The volunteer project “Parkraumkarte” shows that OSM data can be used to calculate the available roadside parking space with very high accuracy.
Our controlgroup counts showed that the accuracy of the data for Neukölln is only ~0,4 % of. See this table of our control counts.
However, this accuracy comes at a cost: It requires a very high level of detail of mapped data. Not only parking lane attributes, but also driveways, pedestrian crossings, curb data and other map data of objects that prevent cars from parking at a place. This high level of detail is not available in other districts of Berlin or most other cities. Which is why we want to evaluate which level of detailed mapping is actually required to produce accurate parking data.
The question is…
What are the tradeoffs if we remove some accuracy from this process? We want to find the way of mapping with the least effort but the highest accuracy. Or in other words: We want to see how much accuracy every additional step of the mapping and processing process adds.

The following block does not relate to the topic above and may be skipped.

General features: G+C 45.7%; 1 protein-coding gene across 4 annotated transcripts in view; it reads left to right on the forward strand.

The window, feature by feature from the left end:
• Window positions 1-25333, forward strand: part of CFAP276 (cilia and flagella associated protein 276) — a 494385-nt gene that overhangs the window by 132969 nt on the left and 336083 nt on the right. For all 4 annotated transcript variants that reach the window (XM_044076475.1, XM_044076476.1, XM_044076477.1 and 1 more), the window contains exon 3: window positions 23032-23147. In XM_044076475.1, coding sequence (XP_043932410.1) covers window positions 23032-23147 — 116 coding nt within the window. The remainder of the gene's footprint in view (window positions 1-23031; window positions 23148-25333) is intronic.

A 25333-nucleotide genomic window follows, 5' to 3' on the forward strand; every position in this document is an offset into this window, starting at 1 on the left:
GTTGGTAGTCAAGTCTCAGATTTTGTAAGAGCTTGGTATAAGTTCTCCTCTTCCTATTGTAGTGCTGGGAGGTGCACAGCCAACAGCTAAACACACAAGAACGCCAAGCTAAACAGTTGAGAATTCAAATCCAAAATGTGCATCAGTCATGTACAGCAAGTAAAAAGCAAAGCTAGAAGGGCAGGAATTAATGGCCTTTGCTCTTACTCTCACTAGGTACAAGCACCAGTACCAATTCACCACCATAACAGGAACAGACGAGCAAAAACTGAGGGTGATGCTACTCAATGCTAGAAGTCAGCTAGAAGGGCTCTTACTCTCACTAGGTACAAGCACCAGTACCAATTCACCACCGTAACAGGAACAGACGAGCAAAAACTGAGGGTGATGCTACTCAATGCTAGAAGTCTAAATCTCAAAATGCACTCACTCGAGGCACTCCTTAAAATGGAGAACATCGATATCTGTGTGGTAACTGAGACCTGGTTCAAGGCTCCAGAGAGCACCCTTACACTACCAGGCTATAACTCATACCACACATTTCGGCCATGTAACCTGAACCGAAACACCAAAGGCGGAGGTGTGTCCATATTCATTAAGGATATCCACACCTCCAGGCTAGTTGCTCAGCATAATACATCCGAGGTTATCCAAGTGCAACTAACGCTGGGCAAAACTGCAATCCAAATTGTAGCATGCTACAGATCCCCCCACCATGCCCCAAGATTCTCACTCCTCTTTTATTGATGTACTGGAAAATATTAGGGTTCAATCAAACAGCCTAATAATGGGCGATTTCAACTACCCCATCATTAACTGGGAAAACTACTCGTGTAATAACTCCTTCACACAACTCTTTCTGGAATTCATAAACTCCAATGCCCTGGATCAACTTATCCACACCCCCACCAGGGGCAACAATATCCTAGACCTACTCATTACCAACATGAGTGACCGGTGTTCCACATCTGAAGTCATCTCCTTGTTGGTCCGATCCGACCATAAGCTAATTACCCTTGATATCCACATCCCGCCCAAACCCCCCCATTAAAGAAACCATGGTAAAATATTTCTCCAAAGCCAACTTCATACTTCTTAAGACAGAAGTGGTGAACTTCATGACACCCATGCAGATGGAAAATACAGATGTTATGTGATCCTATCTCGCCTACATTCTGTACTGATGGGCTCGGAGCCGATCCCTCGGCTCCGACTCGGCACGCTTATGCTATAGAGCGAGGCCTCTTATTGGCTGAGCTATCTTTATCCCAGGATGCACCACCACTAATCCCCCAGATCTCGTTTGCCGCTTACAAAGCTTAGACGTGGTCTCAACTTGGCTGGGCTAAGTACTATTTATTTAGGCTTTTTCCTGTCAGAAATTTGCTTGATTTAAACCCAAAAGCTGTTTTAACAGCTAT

This will likely be different for different parking styles. For example, parking perpendicular requires a higher level of mapped details since more cars will be added/removed per meter, so the error rate will be higher.
The current process
(Again, please check out the video and report for details about how the data is generated and processed.)
- Step 0: The highway lanes are already present in OSM and with it street junction (which represent non-parking space in this analysis)
- Step 1: We add parking:lane tags to the lanes. Note, that we only cut the lanes when absolutely necessary. We rely on subtracting space by tagging it, rather than cutting lanes in small pieces.
Now we add data, that we use to accurately subtract non-parking space:
- Step 2: We add all driveway, especially private ones, that have a lowered curb or disallow parking by signage or other means.
- Step 3.1: We map pedestrian crossings as node on the way
- Step 3.2: We enright the pedestrian crossings nodes with information about the type of markings or protection (eg. curb extensions)
- Step 4: We map parking bays – street side parking spaces that have a curb – separately, which allows us to more accurately model the curb extensions with trees or just grass in between the parking bays.
- Step 5: We add trees, traffic signs, street lights, street cabinets where those objects will prevent a car from using the parking space.
- Step 6: Validate that traffic signals on junctions are mapped on their stop position, rather than on the intersection of the streets (learn more); improve the data if missing.